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Restaurants in the Latin Quarter

Our recommendations for the best restaurants in the Latin Quarter

Photo tour: Latin Quarter eats
1/11

The characterful Latin Quarter is full of great restaurants. Click on the arrow above to start exploring some of our favourites. Think we've missed a great restaurant in the Latin Quarter? Let us know in the comment box below.

 

Atelier Maître Albert
2/11

This Guy Savoy outpost in the fifth arrondissement has slick decor designed by Jean-Michel Wilmotte. The indigo-painted, grey marble-floored dining room with open kitchen and rôtisseries on view is attractive, but it does mean that the place is very noisy at night. The short menu lets you have a Savoy classic or two to start with, including oysters in seawater gelée, perhaps, or more inventive dishes such as the ballotine of chicken, foie gras and celeriac in a chicken-liver sauce. Next up could be tuna served with tiny iron casseroles of dauphinois potatoes, accompanied by cauliflower in béchamel sauce.

For more info, please click here.

Itinéraires
3/11

Chef Sylvain Sendra played to a full house every night at his little bistro Le Temps au Temps near the Bastille before moving to this larger space near Notre Dame. The sleek space brings together all the elements that make for a successful bistro today: a long table d'hôtes, a bar for solo meals or quick bites, and a reasonably priced, market-inspired menu. Not everything is a wild success, but it's hard to fault a chef who so often hits the mark, in dishes such as squid-ink risotto with clams, botargo (dried mullet roe) and tomato.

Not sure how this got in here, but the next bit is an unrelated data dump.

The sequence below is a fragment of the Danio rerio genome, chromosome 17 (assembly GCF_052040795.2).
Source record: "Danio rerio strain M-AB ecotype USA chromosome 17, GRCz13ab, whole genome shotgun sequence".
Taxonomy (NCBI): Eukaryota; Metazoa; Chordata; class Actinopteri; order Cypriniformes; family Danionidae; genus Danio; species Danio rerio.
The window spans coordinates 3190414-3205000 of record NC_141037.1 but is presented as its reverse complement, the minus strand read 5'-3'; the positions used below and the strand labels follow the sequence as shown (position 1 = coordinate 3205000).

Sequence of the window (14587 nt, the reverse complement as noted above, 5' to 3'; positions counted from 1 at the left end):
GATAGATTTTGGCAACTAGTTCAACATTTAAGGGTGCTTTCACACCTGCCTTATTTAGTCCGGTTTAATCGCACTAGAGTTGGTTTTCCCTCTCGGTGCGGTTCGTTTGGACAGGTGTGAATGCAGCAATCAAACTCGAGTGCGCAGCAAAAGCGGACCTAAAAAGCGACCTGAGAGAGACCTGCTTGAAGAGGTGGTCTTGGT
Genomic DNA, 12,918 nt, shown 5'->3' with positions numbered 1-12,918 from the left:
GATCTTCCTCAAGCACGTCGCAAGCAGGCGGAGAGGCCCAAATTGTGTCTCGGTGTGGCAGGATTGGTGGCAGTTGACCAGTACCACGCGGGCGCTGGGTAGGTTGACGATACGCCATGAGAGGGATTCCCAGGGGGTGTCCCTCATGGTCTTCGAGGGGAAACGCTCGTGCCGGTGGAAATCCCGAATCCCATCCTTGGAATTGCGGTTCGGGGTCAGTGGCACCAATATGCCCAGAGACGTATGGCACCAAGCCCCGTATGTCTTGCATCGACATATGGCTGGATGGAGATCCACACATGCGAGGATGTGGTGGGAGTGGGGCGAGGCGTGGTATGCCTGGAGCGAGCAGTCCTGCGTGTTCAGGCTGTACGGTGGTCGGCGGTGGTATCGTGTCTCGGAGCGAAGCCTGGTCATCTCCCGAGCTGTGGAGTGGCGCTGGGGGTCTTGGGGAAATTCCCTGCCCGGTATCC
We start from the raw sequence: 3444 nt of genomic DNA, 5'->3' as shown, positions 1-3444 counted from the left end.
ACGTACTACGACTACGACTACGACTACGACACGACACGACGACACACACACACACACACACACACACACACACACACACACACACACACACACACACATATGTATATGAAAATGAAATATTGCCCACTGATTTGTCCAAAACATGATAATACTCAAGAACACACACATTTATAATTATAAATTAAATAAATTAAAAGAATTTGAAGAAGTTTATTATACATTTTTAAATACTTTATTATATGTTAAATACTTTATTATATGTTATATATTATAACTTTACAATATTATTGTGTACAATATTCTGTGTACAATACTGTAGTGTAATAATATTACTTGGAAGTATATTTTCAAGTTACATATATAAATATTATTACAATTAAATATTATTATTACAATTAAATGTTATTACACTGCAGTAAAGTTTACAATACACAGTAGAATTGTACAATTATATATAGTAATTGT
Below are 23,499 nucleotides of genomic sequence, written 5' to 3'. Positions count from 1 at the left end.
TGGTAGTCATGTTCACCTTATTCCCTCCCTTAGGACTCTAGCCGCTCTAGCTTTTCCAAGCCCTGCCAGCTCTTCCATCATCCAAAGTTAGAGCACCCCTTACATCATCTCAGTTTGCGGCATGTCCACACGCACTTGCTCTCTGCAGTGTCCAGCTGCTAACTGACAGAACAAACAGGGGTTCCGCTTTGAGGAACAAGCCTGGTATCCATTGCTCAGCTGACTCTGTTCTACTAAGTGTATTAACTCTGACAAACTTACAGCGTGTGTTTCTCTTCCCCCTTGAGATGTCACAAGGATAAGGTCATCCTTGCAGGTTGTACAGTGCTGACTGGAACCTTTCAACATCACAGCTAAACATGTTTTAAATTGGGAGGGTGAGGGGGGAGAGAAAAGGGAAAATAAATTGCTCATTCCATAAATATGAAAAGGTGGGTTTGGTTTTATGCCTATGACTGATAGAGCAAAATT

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Lapérouse
4/11

Founded in 1766 on the banks of the picturesque River Seine, Laperouse resides in one of Paris’ most exclusive addresses, a historic mansion overlooking the Ile de la Cite. They say what goes around comes around and Laperouse’s olden day look has never been so now. From worn mirrors to deep pink and aubergine velvet sofas, etched glass and wood panelling the interior could easily have been put together by a leading Parisian designer. Magical views of the river dominate the Velvet Bar while the cosy atmosphere of the restaurant is pure romance. Traditional French food is the order of the day – perhaps the very same meals once enjoyed by those courtesans and politicians who dined here in the 1760s, no doubt the fabulous wine cellar would have impressed them.

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Le Crocodile
5/11

Prepare yourselves to hesitate at the moment of ordering your cocktail: the menu offers nearly 300, each odder than the last: Galéjade [The Tall Story], Tartempion [The What’s-His-Name], Va nu pied [The Go Barefoot], Traîne-savate [The At A Loose End], Rond de cuir [The Pencil Pusher]… how to choose? We’d advise you to check out the happy hour (6pm-8pm) so as to not break the bank – you’ll still have to rub shoulders with your neighbour to get hold of your glass (the bar is always packed), but that’s just part of the rambunctious atmosphere. In this slightly cramped tavern, we like the vintage posters and the crowded tables. And so what if we’re squeezed? The music is good, the service decent and the laughter free. The crowd is very mixed, from students to tourists to bohos – everyone comes to test out the Crocodile’s cocktails.